31 March 2008

¡Pico de gallo by Cinco de Mayo!

This was a project I started before Jenn left for Peru and was supposed to finish before she came back. Then I had the bike wreck and didn't like walking for a while -- much less moving heavy wheelbarrow loads of rock and soil. So it had to wait.

The construction of the planter itself was fun, but it also felt really good mixing potting soil with sand into a heavy gray layer above the rocks that serve for drainage at the bottom. My hands were black as tar, and it took days to get the crud out from under my fingernails. But the cool soil in contrast to the hot sun just felt wonderful.

We finished it weekend before last and excitedly planted all our little plants. Unaware that it was going to nearly freeze last week. D'oh. Looks like everything survived OK, though. We planted bell peppers, jalape├▒os, basil, bush cucumbers, cilantro and lots and lots of 'maters. So with the exception of onion and garlic, which are cheap, I've got all the makings for lots of fresh pico de gallo all summer.

3 comments:

Maggie&Bandit said...

How tall is that box? We're not sure it's short enough for us to crawl into it...We hope Seamus and Sidda are able to at least stick their noses in it.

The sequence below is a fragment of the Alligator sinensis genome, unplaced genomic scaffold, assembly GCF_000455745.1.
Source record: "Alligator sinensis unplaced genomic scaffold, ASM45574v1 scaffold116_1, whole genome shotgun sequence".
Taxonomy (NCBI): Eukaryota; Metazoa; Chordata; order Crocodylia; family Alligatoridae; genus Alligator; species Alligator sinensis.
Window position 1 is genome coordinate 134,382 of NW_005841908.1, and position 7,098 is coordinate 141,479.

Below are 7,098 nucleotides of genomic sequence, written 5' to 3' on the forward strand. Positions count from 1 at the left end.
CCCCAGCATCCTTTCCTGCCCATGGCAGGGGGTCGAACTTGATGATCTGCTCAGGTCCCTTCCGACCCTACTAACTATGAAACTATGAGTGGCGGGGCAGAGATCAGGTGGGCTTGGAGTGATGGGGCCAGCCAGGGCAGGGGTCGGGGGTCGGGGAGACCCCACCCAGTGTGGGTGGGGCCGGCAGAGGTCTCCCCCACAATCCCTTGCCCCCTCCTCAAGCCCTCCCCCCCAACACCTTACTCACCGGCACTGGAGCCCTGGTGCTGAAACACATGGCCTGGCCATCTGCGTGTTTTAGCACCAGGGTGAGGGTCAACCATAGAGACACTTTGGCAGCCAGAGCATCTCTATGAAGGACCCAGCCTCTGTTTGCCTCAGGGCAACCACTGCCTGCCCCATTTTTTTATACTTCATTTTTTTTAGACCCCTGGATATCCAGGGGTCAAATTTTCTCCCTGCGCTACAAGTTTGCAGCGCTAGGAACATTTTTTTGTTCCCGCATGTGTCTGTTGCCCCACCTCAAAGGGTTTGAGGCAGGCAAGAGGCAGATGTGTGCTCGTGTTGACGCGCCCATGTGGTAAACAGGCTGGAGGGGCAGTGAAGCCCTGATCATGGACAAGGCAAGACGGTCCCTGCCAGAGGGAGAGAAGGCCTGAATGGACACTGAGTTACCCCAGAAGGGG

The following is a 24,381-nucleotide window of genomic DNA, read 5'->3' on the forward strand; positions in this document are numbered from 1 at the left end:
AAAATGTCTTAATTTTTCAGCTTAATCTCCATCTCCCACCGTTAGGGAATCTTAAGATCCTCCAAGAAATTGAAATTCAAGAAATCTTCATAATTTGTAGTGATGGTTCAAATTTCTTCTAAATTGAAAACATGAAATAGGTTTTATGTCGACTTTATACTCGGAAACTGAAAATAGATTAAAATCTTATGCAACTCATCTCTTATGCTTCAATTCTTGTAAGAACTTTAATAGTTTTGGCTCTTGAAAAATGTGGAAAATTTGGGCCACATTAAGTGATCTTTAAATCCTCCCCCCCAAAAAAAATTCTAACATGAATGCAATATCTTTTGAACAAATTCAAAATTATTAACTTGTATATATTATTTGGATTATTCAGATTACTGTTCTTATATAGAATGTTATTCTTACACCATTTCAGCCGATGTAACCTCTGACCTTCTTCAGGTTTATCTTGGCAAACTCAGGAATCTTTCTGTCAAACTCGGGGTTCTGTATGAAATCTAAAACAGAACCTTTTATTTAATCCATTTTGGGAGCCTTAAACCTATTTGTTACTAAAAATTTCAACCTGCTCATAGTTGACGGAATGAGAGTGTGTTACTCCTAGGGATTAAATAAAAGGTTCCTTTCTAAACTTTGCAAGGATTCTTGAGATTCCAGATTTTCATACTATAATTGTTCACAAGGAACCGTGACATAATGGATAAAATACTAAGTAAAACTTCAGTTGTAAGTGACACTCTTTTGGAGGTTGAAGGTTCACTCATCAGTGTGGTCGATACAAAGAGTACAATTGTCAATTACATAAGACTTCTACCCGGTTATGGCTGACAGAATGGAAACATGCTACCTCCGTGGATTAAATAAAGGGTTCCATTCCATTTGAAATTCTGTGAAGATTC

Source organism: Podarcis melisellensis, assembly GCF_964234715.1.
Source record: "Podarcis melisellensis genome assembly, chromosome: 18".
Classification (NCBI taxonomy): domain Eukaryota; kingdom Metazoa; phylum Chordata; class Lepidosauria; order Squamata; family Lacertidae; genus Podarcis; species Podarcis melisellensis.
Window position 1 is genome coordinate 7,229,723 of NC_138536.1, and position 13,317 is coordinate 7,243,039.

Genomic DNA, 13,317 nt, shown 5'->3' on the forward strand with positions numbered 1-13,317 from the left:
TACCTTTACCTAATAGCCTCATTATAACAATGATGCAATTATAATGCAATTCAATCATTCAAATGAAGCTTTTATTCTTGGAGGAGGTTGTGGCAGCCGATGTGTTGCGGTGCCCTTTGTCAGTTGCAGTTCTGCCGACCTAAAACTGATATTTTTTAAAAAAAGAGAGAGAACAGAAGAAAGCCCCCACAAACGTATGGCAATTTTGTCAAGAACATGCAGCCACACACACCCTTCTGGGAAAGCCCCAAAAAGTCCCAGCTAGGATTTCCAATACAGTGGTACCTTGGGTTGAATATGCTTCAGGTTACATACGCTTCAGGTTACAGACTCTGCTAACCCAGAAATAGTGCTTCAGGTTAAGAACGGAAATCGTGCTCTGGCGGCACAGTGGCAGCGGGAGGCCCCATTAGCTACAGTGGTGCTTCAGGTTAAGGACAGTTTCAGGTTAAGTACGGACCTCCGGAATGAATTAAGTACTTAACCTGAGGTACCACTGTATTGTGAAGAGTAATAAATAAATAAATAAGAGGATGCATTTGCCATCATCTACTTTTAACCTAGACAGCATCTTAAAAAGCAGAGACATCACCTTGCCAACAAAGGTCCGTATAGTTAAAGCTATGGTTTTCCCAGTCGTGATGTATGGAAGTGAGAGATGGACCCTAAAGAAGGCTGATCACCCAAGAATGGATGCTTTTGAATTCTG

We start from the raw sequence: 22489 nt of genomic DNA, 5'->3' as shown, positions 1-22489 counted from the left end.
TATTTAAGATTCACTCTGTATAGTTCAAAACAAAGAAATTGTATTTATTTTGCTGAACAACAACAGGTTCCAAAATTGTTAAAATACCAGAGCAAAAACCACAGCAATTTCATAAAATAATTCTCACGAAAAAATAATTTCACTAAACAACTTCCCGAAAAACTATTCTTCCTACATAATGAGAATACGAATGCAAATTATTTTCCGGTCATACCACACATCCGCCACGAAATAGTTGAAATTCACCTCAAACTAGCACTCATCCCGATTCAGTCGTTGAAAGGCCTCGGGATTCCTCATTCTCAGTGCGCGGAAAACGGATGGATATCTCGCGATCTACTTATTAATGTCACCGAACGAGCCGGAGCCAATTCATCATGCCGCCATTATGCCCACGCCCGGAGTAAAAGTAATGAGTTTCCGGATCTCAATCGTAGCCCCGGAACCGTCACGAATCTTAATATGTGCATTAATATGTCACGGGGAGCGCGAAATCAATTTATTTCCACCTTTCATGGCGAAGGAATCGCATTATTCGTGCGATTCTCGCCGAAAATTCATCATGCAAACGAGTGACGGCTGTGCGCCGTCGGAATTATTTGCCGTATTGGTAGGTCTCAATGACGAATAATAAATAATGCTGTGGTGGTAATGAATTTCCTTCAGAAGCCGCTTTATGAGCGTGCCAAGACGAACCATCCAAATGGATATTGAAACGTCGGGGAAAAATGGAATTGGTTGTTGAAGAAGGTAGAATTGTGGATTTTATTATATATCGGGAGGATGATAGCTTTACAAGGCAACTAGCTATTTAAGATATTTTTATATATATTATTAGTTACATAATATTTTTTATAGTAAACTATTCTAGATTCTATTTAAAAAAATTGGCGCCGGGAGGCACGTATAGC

Staffer Mom likes it, but we think it's a bit too tall.

Anonymous said...

I hope that isn't pressure treated wood. It is hard to tell from the photos, but if so, you don't want to grow food in there. . . .

Brad Barnes said...

It's pressure-treated, but all the science I've read says it's safe. More arsenic leaches to our bodies just by touching the wood than by eating from vegetables grown in a planter of p-t wood. The general rule: "Arsenic accumulates in very small amounts in vegetables, but generally in parts we don't eat." A tomato grown in such a planter showed .14 parts per million of arsenic, when a daily allowance is up to 40 ppm. So you'd have to eat 285 of them a day to hit one day's limit. ... That's all from this site: http://www.taunton.com/finegardening/pages/g00028.asp